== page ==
Kevin Johnson execution: 19-year-old daughter asks court to let her watch father’s death by injection in Missouri
A federal court has granted permission to a 19-year old woman to witness her father’s execution by injection. This is despite the fact that a Missouri law prohibits anyone under 21 from seeing an execution.
Kevin Johnson will be executed on Nov. 29 for his 2005 murder of William McEntee (a Kirkwood, Missouri police officer). Johnson’s lawyers are awaiting appeals to save his life.
Johnson, his daughter Khorry Ramey has asked to attend the execution. The American Civil Liberties Union filed a motion of emergency with a Kansas City federal court on Monday. According to the ACLU, the law that bars anyone younger than 21 from witnessing executions violates Ramey’s Constitutional rights and serves no safety purpose.
In a court declaration Ramey called Johnson “the most significant person in my life”
Ramey stated, “If my dad were to die in the hospital, I would stand by his bed and hold his hand, praying for him until his passing, both as a source for support for him and as a support system for me as a necessary component of my grieving process, and for my peace and mind.”
Johnson, now 37 years old, was incarcerated when Ramey was 2. According to the ACLU, they have been able build a bond over visits, phone calls, and emails. She brought her son, who was just one month old, to the prison to see his grandfather.
According to CBS affiliate, KMOV Ramey stated that he has a son who needs his papa and that he is a daughter who needs her father.
Anthony Rothert, ACLU attorney, stated that Ramey’s inability to attend the execution will cause her “irreparable damage.”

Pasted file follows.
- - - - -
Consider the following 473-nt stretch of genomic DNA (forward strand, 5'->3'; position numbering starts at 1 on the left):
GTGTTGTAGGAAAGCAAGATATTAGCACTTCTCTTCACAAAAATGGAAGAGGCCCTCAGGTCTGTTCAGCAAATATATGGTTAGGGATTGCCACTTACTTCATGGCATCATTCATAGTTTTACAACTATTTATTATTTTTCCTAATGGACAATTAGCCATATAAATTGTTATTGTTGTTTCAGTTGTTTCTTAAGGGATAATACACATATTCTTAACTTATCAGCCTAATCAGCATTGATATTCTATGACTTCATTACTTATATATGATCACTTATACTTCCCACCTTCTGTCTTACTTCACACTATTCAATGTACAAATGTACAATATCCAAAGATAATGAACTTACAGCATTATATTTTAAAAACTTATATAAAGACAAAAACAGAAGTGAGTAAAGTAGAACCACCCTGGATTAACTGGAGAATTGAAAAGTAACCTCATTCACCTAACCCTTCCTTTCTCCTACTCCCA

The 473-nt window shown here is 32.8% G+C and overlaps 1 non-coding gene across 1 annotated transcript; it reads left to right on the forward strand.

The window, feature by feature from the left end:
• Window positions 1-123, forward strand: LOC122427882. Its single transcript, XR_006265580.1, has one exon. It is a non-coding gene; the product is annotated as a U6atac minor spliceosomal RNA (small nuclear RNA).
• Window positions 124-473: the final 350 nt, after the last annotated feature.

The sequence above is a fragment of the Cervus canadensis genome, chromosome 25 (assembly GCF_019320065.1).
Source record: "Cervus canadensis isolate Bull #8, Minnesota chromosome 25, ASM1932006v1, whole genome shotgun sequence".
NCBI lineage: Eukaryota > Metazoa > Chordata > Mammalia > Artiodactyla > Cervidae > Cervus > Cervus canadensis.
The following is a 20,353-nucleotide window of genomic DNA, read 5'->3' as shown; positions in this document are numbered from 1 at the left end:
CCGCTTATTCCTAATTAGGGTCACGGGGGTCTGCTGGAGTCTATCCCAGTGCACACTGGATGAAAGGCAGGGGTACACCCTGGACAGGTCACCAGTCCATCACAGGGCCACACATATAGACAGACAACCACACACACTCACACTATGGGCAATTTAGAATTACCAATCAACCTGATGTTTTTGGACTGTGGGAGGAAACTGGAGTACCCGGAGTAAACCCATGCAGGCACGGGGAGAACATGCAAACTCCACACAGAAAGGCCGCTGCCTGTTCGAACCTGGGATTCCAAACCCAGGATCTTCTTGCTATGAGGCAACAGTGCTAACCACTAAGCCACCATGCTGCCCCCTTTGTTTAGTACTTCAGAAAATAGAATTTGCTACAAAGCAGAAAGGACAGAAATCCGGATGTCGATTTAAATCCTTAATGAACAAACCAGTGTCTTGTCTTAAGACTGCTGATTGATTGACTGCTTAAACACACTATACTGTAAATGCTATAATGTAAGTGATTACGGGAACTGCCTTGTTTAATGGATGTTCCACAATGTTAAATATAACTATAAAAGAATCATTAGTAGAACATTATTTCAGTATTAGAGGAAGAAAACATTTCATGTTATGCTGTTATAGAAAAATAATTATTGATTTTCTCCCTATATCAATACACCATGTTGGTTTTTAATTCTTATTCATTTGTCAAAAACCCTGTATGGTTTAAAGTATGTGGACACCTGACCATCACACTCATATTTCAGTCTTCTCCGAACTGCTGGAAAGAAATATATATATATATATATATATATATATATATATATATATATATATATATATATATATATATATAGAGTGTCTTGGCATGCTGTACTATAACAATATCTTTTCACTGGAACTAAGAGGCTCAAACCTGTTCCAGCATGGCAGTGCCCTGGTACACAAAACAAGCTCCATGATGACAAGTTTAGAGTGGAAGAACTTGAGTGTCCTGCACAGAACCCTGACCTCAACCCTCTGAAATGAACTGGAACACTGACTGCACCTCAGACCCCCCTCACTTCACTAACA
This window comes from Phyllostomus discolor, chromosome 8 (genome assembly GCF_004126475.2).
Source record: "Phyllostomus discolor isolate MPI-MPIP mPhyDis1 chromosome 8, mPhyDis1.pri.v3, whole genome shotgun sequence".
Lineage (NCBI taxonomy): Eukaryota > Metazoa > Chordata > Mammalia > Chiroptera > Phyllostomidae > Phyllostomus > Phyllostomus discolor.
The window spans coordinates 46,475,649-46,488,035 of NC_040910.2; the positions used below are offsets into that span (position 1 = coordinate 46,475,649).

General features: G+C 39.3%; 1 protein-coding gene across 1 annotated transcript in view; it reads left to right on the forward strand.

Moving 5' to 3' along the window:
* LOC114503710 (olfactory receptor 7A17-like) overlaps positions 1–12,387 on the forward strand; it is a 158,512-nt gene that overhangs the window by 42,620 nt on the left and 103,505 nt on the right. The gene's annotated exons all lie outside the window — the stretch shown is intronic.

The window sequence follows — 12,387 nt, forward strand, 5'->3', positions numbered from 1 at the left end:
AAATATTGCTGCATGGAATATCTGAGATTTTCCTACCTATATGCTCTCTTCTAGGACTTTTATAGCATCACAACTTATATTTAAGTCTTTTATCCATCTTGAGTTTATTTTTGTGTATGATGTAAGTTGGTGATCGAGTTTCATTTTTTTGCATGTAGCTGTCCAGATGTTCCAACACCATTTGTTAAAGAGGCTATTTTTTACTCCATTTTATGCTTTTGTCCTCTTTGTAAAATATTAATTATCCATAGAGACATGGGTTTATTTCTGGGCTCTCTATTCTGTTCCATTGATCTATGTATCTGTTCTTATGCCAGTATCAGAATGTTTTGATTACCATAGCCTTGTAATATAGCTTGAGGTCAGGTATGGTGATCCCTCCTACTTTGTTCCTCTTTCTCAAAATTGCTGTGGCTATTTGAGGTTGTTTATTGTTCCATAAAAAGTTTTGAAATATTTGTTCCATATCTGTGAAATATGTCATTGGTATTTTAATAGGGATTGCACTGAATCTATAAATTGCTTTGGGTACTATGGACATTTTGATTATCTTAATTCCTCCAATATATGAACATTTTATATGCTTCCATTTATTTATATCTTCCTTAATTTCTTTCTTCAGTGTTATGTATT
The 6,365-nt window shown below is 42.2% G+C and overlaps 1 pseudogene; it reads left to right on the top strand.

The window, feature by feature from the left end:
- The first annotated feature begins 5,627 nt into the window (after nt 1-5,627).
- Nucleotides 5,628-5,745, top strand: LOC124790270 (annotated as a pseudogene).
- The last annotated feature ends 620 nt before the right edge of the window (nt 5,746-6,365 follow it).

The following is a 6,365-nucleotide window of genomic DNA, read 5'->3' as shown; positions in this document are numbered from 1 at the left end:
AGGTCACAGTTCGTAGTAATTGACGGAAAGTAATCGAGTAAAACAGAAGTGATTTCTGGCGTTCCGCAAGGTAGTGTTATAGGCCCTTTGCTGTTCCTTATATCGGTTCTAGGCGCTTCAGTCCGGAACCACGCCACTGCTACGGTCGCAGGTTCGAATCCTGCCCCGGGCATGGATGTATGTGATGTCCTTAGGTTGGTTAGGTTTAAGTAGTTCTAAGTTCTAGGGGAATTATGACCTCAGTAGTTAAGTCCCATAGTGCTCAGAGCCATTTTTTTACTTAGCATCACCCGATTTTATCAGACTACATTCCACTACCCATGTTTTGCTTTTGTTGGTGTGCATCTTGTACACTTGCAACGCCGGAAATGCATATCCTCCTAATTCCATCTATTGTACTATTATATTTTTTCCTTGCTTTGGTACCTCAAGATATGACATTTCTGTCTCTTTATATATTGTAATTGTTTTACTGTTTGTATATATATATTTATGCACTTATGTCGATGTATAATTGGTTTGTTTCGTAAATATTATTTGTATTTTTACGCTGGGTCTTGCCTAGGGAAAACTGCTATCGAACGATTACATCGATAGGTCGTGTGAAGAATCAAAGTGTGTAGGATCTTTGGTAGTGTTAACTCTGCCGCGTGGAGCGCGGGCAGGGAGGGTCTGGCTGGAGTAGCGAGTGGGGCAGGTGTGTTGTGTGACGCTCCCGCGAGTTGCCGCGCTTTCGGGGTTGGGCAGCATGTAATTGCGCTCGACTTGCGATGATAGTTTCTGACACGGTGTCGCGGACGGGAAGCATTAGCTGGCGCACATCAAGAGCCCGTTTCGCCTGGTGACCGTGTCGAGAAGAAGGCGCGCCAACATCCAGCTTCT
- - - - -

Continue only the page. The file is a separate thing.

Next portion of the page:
Michelle Smith, spokesperson of Missourians for Alternatives To the Death Penalty, stated to KMOV that if a person is sentenced to death at 19, then his family members have the right to witness the execution of her father.
Johnson’s lawyers filed appeals to stop the execution. Although they don’t contest his guilt, they claim that racism played a part in Johnson’s decision to seek death penalty and the jury’s decision not to sentence him to death. McEntee is White and Johnson was Black.
Johnson’s lawyers have also asked courts to intervene because Johnson had a history with mental illness and was only 19 when he committed the crime. Since 2005, when the Supreme Court banned executions of juvenile offenders younger than 18, courts have been increasingly reluctant to sentence teen offenders death row.
The Missouri Attorney General’s Office said in a court filing that it was not possible to intervene in court.
The state petition stated that Johnson’s victims have waited long enough to get justice. Every day they wait, they are denied the chance of making peace with their loss.
McEntee was a father of three and a husband. He was one of the officers who were sent to Johnson’s house on July 5, 2005 to serve a warrant. Johnson was currently on probation for assaulting his girlfriend and police believe he has violated probation.
Johnson was awakened by officers and his brother Joseph “Bam Bam”, aged 12, ran next to their grandmother’s house. The boy, who had a congenital heart defect and was prone to seizures, began to have seizures once he got there.
Johnson testified that McEntee prevented his mother from entering his house in order to help his brother who later died at a hospital.
McEntee went back to the area later that evening to verify unrelated reports about fireworks being set off. Johnson was there when McEntee met him.
Johnson pulled out a gun to shoot the officer. Johnson then approached the officer, kneeling down, and fired again, killing him.
This execution would be the first in a series of three planned executions in Missouri in the next few months. Scott McLaughlin and Leonard Taylor, both convicted murderers, will be executed by the state on January 3rd and February 7.
According to the Death Penalty Information Center Missouri has 20 death row inmates
This year, sixteen men were executed in the U.S. Alabama inmate Kenneth Eugene Smith was scheduled to be executed Thursday for murdering a preacher’s wife in a plot to murder-for-hire. However execution was stopped by state officials who couldn’t locate a vein that would allow the injection of the lethal drugs.